Warfield: Paul’s ‘Prohibition of Speaking in the Church to Women is Precise, Absolute, and All-inclusive.’

Note: one hundred years ago this coming Wednesday, the famous Reformed theologian Benjamin B. Warfield published a response to a question he had received on the subject of women preachers. The questions he asks in summary are worth noting here at the beginning. These are the same questions that ought to be asked of Beth Moore’s defenders and John MacArthur’s critics:

“It all, in the end, comes back to the authority of the apostles, as founders of the church. We may like what Paul says, or we may not like it. We may be willing to do what he commands, or we may not be willing to do it. But there is no room for doubt of what he says. And he certainly would say to us what he said to the Corinthians: ‘What? Was it from you that the word of God went forth? Or came it to you alone?’ Is this Christianity ours — to do with as we like? Or is it God’s religion, receiving its laws from him through the apostles?“ 

(W.C. Newsom – Pulpit & Pen) I have recently received a letter from a valued friend asking me to send him a “discussion of the Greek words laleo and lego in such passages as 1 Corinthians 14:33-39, with special reference to the question: Does the thirty-fourth verse forbid all women everywhere to speak or preach publicly in Christian churches?” The matter is of universal interest, and I take the liberty of communicating my reply to the readers of The Presbyterian.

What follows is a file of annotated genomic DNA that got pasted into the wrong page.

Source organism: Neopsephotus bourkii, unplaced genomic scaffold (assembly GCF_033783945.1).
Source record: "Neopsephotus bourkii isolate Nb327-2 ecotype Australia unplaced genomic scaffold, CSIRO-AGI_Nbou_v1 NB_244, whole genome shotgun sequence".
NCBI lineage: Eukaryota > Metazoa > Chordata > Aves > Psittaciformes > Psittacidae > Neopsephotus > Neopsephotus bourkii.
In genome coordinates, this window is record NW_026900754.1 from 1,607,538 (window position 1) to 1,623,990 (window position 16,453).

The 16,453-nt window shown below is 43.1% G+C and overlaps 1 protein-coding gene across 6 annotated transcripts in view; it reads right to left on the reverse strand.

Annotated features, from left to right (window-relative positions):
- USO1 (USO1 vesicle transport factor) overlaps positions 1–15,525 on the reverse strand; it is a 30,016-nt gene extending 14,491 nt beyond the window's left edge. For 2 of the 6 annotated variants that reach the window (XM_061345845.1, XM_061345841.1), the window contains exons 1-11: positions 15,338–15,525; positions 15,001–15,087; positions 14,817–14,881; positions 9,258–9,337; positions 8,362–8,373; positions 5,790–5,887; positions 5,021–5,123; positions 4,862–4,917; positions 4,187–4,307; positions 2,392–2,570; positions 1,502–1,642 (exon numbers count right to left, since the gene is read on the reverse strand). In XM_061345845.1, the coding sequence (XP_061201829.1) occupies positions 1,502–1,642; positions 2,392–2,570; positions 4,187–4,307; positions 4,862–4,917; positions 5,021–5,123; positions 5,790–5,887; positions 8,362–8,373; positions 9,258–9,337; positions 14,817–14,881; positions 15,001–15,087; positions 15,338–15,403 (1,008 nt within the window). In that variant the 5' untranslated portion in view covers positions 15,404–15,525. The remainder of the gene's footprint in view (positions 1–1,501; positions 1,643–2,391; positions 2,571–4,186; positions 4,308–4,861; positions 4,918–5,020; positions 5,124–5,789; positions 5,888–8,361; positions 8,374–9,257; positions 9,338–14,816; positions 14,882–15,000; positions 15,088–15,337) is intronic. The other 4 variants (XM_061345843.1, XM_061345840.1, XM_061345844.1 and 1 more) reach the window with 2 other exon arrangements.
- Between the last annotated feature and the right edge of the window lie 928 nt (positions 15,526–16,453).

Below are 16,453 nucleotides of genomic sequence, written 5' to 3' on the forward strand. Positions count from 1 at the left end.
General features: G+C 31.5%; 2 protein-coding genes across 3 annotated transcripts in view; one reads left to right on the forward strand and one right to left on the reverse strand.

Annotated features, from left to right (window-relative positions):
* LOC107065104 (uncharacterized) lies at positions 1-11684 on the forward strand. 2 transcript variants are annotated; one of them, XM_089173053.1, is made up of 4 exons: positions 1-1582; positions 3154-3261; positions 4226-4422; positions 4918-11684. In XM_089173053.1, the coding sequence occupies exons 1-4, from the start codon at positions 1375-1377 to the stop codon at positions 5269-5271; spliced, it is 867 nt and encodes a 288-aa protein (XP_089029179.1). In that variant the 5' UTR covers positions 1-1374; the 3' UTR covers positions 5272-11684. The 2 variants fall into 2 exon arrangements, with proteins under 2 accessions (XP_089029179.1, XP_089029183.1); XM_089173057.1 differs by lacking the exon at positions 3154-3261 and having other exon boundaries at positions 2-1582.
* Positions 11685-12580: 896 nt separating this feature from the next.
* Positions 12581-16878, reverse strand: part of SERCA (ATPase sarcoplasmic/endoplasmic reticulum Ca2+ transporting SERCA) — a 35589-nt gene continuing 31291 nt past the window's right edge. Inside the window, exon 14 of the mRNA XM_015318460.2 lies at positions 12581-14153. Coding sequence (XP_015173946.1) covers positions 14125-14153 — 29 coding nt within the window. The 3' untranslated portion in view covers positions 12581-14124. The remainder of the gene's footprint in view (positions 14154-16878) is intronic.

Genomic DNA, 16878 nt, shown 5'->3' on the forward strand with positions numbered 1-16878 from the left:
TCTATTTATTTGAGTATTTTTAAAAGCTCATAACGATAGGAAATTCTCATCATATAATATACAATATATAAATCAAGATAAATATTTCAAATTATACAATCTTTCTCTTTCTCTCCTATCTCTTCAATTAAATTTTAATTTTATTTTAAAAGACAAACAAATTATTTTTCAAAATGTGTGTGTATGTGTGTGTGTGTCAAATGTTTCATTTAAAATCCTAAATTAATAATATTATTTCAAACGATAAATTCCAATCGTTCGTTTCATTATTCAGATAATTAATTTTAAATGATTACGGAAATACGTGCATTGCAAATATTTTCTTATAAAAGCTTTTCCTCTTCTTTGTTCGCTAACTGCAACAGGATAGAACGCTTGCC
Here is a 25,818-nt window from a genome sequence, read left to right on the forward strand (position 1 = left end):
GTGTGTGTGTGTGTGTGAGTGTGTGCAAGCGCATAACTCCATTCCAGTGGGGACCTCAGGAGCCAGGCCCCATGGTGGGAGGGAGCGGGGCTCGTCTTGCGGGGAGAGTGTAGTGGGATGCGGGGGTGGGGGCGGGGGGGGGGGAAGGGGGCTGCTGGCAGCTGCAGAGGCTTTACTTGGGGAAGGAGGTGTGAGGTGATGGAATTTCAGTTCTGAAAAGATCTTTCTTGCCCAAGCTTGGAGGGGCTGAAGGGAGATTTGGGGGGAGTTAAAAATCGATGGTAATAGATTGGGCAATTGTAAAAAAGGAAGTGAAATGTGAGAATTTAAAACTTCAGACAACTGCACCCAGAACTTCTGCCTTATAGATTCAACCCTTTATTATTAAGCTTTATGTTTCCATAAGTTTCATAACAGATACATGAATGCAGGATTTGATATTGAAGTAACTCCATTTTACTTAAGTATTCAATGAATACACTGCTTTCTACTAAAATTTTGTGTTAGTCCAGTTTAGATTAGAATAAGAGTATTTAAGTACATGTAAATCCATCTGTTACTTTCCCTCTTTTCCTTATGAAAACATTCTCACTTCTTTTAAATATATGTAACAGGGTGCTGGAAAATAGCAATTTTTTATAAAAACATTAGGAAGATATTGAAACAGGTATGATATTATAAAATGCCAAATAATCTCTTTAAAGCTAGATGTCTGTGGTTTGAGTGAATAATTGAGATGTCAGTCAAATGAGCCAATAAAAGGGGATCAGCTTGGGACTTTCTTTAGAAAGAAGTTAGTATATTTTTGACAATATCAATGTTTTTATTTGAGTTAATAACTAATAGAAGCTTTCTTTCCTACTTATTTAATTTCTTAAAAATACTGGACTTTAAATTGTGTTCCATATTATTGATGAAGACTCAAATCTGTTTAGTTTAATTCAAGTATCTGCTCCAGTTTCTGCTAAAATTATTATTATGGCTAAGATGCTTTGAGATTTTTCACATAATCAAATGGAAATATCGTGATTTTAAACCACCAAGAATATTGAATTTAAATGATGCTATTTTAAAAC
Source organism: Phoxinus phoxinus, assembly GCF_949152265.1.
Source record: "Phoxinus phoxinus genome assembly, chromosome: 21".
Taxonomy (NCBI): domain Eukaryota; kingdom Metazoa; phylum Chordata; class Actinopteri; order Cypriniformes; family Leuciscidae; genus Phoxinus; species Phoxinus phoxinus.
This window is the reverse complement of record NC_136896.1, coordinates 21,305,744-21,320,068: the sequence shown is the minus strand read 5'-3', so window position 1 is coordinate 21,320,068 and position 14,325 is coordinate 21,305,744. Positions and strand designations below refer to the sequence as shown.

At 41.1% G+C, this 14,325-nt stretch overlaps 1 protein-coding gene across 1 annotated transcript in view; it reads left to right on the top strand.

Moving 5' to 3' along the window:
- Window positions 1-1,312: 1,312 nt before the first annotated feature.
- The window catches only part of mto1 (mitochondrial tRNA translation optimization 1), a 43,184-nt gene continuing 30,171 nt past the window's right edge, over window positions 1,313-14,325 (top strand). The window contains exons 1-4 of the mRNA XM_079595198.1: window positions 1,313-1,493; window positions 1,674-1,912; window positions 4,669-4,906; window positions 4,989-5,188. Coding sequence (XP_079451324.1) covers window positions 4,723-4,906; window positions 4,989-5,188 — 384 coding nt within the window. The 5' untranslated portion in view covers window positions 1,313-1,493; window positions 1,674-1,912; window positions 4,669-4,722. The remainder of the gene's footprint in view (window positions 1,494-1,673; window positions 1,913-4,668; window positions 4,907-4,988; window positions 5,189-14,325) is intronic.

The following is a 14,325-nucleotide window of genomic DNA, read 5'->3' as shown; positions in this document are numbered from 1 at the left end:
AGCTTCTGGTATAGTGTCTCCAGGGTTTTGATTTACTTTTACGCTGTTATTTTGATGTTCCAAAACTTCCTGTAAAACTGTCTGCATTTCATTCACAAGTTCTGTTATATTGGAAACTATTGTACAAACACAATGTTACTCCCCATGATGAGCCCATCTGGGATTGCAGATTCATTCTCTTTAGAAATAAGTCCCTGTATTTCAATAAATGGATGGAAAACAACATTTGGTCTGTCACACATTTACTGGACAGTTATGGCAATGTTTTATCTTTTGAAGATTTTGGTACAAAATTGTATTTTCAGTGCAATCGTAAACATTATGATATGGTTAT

It requires to be said at once that there is no problem with reference to the relations of laleo and lego. Apart from niceties of merely philological interest, these words stand related to one another just as the English words speak and say do; that is to say, laleo expresses the act of talking, while lego refers to what is said. Wherever then the act of speaking, without reference to the content of what is said, is to be indicated, laleo is used, and must be used. There is nothing disparaging in the intimation of the word, any more than there is in our word talk; although, of course, it can on occasion be used disparagingly as our word talk can also — as when some of the newspapers intimate that the Senate is given over to mere talk. This disparaging application of laleo, however, never occurs in the New Testament, although the word is used very frequently.   View article →


Beth Moore